A senior aide to Iran’s Supreme Leader Ali Khamenei has urged the Basij paramilitary forces to expand its presence and activities in mosques and other places of worship across the country to counter the threat of “cultural invasion.”
“The status of places of worship – not just in our era or in Muslim countries but also all around the world throughout history – has been the source of popular movements and uprisings in North African countries such as Algeria and other occupied countries,” Hojjatoleslam Tavisar-Kani, Khamenei’s representative to the Basij, said on January 25. He also quoted the Supreme Leader as saying that the presence of the “Basij resistance forces” in places of worship is significant, and called on Basij members to maintain a close relationship with mosque leaders and worshipers.
The Basij is an omnipresent force in Iran. It has active presence in mosques, government offices, industrial sector, schools and universities, cultural institutions, charity organizations, and more. Places of worship and educational institutions are particularly important for its recruitment purposes. The Basij’s official statute states that the "clergy of the neighborhoods and trusted citizens and legal associations of the neighborhoods" supervise the organization’s recruitment efforts.
Earlier this month, the new head of Basij, Brigadier General Gholamhossein Ghaib-Parvar, rejected the criticism that the paramilitary force was entering the political field. But few Iranians would agree with the assertion. The role of the Basij Force in politics increased significantly under the Mahmoud Ahmadinejad government. Basij members reportedly played a decisive role in Ahmadinejad’s reelection in 2009, by establishing campaign offices in major cities, holding rallies in the incumbent’s favor, and intimidating opposition supporters.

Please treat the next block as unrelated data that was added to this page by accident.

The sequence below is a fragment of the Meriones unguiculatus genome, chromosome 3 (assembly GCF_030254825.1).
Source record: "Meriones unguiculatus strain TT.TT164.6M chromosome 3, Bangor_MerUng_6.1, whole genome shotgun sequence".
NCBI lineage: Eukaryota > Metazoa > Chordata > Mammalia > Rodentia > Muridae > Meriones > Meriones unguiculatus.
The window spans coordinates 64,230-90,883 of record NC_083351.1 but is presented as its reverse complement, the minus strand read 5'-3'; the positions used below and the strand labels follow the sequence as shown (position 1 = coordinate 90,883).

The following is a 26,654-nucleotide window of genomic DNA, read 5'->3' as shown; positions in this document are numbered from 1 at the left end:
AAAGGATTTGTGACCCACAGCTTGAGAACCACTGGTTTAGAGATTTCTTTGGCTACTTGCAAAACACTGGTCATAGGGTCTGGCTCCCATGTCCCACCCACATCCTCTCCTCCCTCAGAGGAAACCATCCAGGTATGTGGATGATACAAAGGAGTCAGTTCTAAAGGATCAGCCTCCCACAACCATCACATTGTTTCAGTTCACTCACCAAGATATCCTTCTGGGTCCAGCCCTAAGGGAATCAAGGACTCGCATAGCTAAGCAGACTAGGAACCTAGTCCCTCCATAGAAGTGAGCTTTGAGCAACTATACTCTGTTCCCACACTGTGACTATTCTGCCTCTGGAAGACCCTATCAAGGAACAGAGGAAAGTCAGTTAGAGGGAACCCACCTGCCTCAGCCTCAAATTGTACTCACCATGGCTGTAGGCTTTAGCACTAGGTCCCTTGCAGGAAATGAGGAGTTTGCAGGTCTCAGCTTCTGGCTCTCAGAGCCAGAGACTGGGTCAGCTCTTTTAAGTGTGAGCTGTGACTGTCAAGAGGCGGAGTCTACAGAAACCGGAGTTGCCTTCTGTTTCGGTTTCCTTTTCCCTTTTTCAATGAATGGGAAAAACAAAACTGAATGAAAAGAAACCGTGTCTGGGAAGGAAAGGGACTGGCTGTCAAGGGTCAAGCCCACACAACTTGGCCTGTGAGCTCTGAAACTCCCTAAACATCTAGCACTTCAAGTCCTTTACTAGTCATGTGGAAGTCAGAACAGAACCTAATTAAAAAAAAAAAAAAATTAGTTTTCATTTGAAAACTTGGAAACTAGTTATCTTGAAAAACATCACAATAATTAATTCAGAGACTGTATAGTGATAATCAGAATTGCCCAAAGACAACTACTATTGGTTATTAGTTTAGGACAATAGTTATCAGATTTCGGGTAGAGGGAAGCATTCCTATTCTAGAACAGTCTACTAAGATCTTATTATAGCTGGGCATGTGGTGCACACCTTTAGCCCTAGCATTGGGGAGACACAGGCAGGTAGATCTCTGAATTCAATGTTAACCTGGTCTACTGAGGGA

The Basij Force was also instrumental in the bloody suppression of anti-government protests that engulfed Iran after the 2009 controversial presidential elections. Its plainclothes agents and moral police regularly harass ordinary Iranians, university students, government workers, journalists, activists and politicians.
Now that the Basij Force is an integral part of the Islamic Revolution Guards Corps (IRGC), its security, political and economic role is expected to only grow further. On December 7, Iran’s Supreme Leader Ali Khamenei appointed Ghaib-Parvar as the new head of the Basij Force, and tasked him to counter “enemy infiltration” and “soft” threats against the regime. Previously, the Supreme Leader had warned that “enemies” were trying to change Iranians’ political beliefs and values and that “infiltrating into [political] currents is more dangerous than influencing individuals.”
Lately, the Basij has also actively recruited Iranians, Afghans and Pakistanis to fight in Syria. Last November, Major General Mohammad Hossein Bagheri, the Iranian chief of staff of the armed forces, said Basij could dispatch hundreds of thousands of fighters to Syria if supreme leader permitted. The remark showed that the IRGC intends to widen Basij’s role in regional conflicts as well. Last month, IRGC’s elite Quds Force commander, Qassem Suleimani, also said Basij forces had been instrumental in exporting Iranian revolution across the region. “Islamic movements such as Hezbollah of Lebanon and Palestinian Hamas received inspiration and spiritual aid from Basij. This is why Iran’s flag would fly in those countries,” he claimed.